The big literary releases like The Art of Fielding, The Tiger’s Wife or even 1Q84 are hopefully a gateway drug to more substantive literature.  But what I’ve really started to notice is that readers aren’t aware of the publisher in the same way that they’re aware of the writer.  They read Stephen King but they have no idea who publishes his books.  They’ve maybe heard of Téa Obreht but they don’t know or care that Random House is the publisher.   In my experience, once I started paying attention to the publisher, I started to notice the indie publishers like… Read more »

Brooks

The big literary releases like The Art of Fielding, The Tiger’s Wife or even 1Q84 are hopefully a gateway drug to more substantive literature.  But what I’ve really started to notice is that readers aren’t aware of the publisher in the same way that they’re aware of the writer.  They read Stephen King but they have no idea who publishes his books.  They’ve maybe heard of Téa Obreht but they don’t know or care that Random House is the publisher.   In my experience, once I started paying attention to the publisher, I started to notice the indie publishers like… Read more »

Caroline Ailanthus
Caroline Ailanthus

Sounds like a great idea. Sounds like maybe one of my blogs, http://readthisbooksayscaroline.blogspot.com/ can get involved in some way; I’m reviewing books “everybody should read,” and my list has, so far, included everything from popular science, to memoir, to pop-music lyrics (not quite a book, but it’s my blog). Since I don’t recognize the artificial division between “literature” and everything else, maybe I can help un-ghettoize delicious writing?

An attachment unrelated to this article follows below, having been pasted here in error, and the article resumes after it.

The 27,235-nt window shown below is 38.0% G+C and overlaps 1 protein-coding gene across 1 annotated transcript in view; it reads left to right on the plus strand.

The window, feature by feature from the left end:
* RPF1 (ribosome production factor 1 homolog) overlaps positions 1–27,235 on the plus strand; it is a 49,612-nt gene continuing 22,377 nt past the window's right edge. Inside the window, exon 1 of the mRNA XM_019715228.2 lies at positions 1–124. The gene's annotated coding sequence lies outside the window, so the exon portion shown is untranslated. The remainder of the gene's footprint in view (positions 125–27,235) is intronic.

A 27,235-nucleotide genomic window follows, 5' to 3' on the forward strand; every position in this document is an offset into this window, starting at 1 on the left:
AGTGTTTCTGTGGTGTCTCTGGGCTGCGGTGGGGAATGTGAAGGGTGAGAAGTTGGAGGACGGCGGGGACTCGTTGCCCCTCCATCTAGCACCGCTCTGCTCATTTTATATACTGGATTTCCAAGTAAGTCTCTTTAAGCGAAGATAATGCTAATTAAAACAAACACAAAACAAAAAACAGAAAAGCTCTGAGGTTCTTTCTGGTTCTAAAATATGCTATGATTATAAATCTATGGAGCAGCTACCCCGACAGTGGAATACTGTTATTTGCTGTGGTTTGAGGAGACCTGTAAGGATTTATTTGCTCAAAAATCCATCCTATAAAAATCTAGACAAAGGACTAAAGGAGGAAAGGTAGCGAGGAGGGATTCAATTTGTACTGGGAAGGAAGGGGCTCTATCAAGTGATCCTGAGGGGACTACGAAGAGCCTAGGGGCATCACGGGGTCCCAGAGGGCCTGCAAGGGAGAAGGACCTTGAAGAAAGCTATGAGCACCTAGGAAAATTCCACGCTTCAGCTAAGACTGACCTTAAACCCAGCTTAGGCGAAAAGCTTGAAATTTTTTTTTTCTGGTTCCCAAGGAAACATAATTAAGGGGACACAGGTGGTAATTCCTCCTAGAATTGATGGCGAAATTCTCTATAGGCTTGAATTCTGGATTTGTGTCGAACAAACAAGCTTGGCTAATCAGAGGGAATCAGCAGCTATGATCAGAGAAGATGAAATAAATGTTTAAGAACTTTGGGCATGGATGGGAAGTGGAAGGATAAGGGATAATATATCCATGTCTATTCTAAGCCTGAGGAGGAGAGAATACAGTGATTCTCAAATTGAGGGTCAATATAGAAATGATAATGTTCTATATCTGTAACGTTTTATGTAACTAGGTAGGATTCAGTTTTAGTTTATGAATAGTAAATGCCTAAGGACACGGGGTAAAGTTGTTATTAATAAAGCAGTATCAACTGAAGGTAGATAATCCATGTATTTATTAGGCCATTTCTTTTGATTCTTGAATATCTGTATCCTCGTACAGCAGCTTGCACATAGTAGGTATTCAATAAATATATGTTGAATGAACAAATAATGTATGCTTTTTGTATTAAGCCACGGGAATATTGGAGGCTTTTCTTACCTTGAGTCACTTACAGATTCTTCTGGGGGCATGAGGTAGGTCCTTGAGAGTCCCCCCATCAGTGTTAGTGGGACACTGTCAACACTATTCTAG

April Line
April Line

Oh yeah!  Let’s talk.  I’ll find your email on your blog!

Sean Cummings

And yet literary fiction which get’s the lion’s share of press from the mainstream media whereas genre fiction doesn’t. Literary fiction is respectable, I suppose. Genre fiction is it’s trailer park inbred cousin named Cletus. (If you listen to radio shows like Between the Covers or Writers and Company.

Odd, that.

April Line
April Line

Holy Birds!  What a lively and engaging discussion!  Thanks everybody for weighing in!   Please let me clear up just one thing–and this was a worry of mine as I wrote the post–it is not my contention that literary fiction is the only thing people should read or that genre fiction is necessarily unworthy. My point is, why the difference in marketing efforts?  Why do literary books get reviewed in newspapers, but genre books get reviewed on blogs?   Terry Pratchett writes really fun stuff, and so does, as Cathy Day pointed out, Julianna Baggott as Bridget Asher, N.E. Bode,… Read more »

Robotech_Master
Robotech_Master

Well, I’ll tell you this: I read to get away from the real world. I want my stories to be set in places that are recognizably not the real world. I don’t want to read stuff set in the real world. Even mysteries are set in a world where, unlike the real world, everything makes sense by the end.

So I read genre.

Unpublished Guy

I, for one, thoroughly enjoy pretentious literary wanking. Bit obsessed, really …

Sue jackson
Sue jackson

I think commercial writers are every bit as obsessive about craft as literary writers. Perhaps they are dealing more with tension in scenes, pacing, etc instead of coming up with an apt metaphor but there is much attention to craft  Having had my foot in both worlds, I’m puzzled why literary writers want to strike out at commercial writers. That’s counterproductive and you rarely see commercial writers strike out at literary writers. No need for this divisiveness. We are all writers who work very hard at our art. 

Traci Loudin

I find it frustrating that many literary writers and readers literally think the other genres aren’t as literate. Good and bad writing get published in every genre. People talk like literary fiction is the vegetables and all the other genres are the sweet-tooth foods, well, do you want to read some great language in the fantasy genre? Check out Patrick Rothfuss.  The concept that only literary fiction feeds the brain or exemplifies good writing it completely absurd.  The reason I don’t read literary fiction is because it was force-fed to me in college, and I don’t like the stories I… Read more »